Reuters | 8 November 2010
Mexico, Brazil launch talks toward bilateral trade deal
SAO PAULO/MEXICO CITY, Nov 8 (Reuters) — Brazil and Mexico said on Monday they would start talks toward a bilateral trade deal in a bid to draw Latin America’s top two economies closer together.
The agreement caps more than a decade of attempts to deepen ties between the two countries, whose business sectors are separated by language and cultural differences.
"The agreement will be broad and include services, investment, government procurement and intellectual property as well as tariffs, among others," the countries’ governments said in a joint statement.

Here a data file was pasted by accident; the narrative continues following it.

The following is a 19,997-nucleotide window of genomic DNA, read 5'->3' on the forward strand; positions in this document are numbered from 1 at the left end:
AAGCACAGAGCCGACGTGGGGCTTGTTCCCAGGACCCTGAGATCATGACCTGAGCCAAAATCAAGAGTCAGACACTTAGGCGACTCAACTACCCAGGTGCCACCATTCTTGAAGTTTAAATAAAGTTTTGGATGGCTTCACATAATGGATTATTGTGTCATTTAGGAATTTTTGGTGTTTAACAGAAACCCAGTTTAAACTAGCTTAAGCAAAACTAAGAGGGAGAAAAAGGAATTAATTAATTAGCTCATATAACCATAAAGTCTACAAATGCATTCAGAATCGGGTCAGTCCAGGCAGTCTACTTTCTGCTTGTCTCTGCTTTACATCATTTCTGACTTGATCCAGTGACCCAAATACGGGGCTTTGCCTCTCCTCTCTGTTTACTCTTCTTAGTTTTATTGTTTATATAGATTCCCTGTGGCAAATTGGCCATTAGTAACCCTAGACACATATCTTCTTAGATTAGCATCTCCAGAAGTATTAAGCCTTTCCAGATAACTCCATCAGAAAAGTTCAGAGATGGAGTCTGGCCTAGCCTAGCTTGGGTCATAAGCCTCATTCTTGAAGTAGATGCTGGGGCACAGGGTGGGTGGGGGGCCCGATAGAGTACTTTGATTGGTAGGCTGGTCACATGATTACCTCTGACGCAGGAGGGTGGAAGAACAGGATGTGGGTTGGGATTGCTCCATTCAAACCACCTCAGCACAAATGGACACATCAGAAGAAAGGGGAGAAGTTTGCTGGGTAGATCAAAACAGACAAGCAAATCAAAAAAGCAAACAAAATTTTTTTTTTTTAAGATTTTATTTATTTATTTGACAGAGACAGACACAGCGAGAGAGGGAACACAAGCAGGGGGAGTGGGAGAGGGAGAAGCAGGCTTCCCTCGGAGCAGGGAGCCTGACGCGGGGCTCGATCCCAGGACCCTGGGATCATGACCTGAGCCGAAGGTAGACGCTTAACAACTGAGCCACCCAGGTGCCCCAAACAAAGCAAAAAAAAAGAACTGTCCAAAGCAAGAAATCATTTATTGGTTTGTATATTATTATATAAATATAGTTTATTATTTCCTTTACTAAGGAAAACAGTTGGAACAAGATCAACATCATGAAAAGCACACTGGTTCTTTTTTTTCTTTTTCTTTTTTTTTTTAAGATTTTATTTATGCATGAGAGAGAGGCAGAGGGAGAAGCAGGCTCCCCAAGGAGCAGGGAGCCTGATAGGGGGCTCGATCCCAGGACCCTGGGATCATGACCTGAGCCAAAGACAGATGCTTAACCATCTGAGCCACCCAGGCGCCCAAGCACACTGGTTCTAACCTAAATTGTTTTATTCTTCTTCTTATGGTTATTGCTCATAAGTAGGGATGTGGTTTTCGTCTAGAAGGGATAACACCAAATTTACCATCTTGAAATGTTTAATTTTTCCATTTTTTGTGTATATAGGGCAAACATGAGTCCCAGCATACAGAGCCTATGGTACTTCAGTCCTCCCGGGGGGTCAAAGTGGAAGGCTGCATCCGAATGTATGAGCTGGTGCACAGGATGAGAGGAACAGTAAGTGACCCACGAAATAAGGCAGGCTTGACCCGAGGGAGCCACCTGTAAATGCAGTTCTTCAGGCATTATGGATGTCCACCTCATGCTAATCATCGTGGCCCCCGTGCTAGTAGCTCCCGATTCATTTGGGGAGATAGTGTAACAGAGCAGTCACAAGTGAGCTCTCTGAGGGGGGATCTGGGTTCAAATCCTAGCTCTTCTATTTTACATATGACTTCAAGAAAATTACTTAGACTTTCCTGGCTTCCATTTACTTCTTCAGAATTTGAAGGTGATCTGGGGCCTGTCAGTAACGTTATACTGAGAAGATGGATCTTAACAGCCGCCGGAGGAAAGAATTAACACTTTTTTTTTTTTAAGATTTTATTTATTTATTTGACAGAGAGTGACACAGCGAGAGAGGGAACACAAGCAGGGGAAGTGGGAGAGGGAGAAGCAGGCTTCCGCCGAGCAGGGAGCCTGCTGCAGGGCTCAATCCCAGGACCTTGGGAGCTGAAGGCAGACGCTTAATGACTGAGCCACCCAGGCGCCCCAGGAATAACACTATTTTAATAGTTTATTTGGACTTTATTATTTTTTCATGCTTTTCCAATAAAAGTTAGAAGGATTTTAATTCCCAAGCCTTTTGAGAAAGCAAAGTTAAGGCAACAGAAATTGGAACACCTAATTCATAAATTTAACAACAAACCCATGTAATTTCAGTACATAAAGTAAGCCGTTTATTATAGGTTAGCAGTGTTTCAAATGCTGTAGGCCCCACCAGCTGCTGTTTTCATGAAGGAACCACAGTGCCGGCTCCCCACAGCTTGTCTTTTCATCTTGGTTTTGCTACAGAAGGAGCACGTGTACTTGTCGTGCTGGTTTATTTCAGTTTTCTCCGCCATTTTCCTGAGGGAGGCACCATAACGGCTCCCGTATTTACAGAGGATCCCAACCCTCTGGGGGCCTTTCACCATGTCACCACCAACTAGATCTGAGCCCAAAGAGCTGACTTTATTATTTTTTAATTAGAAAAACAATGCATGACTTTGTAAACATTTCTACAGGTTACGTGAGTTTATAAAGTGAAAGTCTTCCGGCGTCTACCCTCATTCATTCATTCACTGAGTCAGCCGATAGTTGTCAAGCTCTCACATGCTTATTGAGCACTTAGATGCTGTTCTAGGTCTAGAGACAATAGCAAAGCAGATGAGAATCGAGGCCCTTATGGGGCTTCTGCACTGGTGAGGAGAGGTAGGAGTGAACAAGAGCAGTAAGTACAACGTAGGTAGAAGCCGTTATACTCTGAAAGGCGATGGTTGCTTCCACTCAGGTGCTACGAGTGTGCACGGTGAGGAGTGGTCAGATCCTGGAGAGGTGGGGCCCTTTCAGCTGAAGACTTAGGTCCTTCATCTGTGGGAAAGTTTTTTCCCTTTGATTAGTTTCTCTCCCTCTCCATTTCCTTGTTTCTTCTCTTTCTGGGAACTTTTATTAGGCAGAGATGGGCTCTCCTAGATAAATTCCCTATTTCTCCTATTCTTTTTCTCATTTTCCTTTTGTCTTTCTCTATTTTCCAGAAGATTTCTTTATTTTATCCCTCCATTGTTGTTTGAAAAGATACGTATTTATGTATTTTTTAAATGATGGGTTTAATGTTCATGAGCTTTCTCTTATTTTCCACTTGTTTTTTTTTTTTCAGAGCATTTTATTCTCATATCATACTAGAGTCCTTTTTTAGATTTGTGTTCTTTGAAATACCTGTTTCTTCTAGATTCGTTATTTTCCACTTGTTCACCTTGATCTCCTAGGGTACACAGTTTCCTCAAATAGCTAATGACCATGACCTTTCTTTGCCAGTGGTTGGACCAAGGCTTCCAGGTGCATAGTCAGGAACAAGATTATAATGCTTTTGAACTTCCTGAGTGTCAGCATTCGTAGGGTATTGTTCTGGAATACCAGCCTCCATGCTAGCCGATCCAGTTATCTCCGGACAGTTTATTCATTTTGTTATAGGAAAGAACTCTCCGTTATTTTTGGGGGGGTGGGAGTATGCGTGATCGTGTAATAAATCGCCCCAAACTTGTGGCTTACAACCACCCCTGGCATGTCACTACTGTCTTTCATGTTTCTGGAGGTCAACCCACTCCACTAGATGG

Bi-lateral trade between Mexico and Brazil totaled $5.9 billion in 2009 — only little more than 1 percent of Mexico’s total trade, which is primarily with the United States. Brazil’s commerce is focused on China, its South American neighbors and Europe.
Brazilian President Luiz Inacio Lula da Silva called the size of the countries’ trade balance "a disgrace" back in February, when he and Mexican President Felipe Calderon launched the idea of a trade deal.
Overtures to eliminate tariffs have raised concerns among Mexican farmers, who feel they may not stand up to Brazil’s agricultural might, as well as industrial groups that are uncertain what the benefits a deal could bring. (Reporting by Michael O’Boyle; Editing by Dan Grebler)